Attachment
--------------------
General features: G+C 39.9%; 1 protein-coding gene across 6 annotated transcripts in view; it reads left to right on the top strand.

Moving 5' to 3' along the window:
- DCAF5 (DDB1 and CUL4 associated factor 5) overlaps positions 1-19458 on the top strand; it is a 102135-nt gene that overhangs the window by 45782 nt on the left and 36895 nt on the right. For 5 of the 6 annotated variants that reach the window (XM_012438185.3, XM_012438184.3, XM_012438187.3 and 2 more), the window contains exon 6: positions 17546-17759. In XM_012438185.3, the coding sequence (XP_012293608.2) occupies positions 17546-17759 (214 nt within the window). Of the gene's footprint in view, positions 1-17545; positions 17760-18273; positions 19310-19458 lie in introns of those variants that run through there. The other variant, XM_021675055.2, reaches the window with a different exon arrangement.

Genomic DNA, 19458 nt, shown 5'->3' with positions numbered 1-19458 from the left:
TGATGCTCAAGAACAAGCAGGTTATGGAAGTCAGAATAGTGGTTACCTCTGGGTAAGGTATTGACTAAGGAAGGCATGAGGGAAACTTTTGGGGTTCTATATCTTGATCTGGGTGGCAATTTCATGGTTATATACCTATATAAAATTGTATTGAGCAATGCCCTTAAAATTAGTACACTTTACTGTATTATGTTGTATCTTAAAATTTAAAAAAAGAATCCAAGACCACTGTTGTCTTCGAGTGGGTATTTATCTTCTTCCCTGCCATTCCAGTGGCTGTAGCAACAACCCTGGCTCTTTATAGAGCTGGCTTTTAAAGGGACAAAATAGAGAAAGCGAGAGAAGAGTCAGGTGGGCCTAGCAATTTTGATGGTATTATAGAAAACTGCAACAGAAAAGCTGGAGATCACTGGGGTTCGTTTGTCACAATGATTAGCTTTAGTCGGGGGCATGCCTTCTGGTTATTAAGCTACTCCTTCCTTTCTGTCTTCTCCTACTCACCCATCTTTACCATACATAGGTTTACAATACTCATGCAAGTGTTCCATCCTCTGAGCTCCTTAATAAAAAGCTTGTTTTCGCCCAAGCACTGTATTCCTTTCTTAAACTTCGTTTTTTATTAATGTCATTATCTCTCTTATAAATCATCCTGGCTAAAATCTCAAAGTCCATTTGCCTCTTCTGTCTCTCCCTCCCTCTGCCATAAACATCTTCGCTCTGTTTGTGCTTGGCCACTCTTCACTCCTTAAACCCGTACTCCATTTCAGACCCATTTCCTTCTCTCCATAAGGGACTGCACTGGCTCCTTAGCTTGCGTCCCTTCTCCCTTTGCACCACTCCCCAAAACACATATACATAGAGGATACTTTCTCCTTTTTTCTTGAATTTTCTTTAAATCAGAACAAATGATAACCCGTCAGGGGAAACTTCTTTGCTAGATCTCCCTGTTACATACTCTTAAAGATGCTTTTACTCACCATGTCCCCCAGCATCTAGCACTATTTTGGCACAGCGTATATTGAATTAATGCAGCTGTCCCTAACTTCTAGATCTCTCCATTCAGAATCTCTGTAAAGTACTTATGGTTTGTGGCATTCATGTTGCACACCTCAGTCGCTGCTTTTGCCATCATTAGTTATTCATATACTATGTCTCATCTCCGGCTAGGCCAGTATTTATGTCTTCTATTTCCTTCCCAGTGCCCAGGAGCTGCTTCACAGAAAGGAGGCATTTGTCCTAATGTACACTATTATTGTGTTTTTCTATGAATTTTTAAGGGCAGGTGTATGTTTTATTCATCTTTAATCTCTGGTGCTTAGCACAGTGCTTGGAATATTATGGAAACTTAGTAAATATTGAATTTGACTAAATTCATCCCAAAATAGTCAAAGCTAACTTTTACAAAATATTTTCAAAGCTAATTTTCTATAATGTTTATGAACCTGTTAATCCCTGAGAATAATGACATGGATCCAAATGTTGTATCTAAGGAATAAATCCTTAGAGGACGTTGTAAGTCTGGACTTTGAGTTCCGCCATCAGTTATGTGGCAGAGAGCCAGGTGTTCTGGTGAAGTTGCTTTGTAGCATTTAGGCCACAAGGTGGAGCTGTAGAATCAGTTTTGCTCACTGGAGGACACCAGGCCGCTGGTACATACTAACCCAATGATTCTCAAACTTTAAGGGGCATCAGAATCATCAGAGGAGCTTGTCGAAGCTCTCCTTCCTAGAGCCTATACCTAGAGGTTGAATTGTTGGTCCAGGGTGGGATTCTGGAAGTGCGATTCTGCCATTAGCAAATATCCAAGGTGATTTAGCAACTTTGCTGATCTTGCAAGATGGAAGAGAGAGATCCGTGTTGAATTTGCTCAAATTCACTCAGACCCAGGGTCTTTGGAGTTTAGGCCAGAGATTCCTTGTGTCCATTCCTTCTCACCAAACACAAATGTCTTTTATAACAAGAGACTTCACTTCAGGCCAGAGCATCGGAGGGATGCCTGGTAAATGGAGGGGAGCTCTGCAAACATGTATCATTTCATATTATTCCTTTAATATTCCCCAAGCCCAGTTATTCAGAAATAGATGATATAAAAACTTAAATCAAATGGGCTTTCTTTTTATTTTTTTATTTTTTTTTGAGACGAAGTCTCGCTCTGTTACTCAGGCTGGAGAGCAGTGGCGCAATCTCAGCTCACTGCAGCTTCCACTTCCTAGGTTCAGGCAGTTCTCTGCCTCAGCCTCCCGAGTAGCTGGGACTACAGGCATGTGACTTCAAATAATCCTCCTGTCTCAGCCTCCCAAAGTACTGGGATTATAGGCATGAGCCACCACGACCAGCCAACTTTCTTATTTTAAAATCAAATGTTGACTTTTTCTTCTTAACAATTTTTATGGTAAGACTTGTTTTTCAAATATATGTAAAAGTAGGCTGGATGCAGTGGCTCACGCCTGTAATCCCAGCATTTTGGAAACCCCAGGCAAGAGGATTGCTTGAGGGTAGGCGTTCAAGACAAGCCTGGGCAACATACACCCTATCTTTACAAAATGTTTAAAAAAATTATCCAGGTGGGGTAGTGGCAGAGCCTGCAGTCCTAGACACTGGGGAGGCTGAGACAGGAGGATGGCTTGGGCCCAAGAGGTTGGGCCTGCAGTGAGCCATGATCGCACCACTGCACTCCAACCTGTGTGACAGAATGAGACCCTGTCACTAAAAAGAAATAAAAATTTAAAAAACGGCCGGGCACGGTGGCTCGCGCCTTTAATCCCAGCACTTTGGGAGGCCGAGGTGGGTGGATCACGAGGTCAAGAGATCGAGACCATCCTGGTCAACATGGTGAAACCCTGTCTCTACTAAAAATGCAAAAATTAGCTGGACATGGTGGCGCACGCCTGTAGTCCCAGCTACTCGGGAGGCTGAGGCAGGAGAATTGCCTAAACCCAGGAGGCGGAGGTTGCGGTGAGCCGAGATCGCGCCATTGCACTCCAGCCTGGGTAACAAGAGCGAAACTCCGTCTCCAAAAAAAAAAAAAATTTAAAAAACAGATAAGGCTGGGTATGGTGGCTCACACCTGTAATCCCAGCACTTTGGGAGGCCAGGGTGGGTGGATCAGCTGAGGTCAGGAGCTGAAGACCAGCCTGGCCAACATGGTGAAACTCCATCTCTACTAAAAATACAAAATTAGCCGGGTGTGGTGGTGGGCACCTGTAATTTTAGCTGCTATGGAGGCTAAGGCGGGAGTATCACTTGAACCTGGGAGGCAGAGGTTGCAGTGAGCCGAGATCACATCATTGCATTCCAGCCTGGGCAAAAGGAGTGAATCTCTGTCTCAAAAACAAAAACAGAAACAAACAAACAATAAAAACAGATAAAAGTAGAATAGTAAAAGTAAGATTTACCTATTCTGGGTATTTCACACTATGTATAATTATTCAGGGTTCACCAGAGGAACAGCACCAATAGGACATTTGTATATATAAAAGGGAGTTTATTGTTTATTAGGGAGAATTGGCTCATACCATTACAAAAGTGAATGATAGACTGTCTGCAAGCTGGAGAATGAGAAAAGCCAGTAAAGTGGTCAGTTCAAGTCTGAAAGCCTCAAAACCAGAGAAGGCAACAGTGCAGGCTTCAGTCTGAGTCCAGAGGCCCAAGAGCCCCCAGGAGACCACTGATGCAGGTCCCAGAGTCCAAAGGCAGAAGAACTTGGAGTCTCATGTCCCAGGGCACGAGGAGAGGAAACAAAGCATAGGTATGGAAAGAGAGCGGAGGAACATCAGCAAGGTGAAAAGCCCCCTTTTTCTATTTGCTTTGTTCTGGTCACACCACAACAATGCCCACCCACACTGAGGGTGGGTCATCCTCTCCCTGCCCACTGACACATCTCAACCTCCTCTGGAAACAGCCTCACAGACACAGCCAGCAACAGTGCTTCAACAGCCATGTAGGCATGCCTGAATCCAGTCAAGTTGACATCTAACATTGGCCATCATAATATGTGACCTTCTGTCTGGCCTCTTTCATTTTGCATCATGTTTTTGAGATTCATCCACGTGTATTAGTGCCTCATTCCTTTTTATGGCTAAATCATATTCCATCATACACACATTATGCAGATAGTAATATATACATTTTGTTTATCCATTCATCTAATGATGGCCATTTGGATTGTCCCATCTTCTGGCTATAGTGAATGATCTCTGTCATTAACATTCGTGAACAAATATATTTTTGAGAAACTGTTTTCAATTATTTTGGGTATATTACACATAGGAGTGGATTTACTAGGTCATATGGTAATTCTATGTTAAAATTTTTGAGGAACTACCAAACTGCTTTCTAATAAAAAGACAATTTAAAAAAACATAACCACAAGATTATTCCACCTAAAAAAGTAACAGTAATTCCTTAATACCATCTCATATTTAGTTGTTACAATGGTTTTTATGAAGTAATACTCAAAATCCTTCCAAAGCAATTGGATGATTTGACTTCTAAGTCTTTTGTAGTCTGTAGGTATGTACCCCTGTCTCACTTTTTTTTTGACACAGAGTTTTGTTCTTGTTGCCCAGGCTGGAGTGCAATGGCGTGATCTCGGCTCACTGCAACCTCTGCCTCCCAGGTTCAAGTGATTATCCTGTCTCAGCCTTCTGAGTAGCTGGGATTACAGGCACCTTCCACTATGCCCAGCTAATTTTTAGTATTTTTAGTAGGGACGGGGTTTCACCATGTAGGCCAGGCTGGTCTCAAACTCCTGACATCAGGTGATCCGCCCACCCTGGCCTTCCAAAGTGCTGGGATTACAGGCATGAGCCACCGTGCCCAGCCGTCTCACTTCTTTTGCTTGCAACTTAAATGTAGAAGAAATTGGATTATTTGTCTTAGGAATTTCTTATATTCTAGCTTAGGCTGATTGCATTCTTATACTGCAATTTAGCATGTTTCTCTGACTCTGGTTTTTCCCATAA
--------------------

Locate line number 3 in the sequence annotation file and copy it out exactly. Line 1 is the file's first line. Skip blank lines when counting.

- DCAF5 (DDB1 and CUL4 associated factor 5) overlaps positions 1-19458 on the top strand; it is a 102135-nt gene that overhangs the window by 45782 nt on the left and 36895 nt on the right. For 5 of the 6 annotated variants that reach the window (XM_012438185.3, XM_012438184.3, XM_012438187.3 and 2 more), the window contains exon 6: positions 17546-17759. In XM_012438185.3, the coding sequence (XP_012293608.2) occupies positions 17546-17759 (214 nt within the window). Of the gene's footprint in view, positions 1-17545; positions 17760-18273; positions 19310-19458 lie in introns of those variants that run through there. The other variant, XM_021675055.2, reaches the window with a different exon arrangement.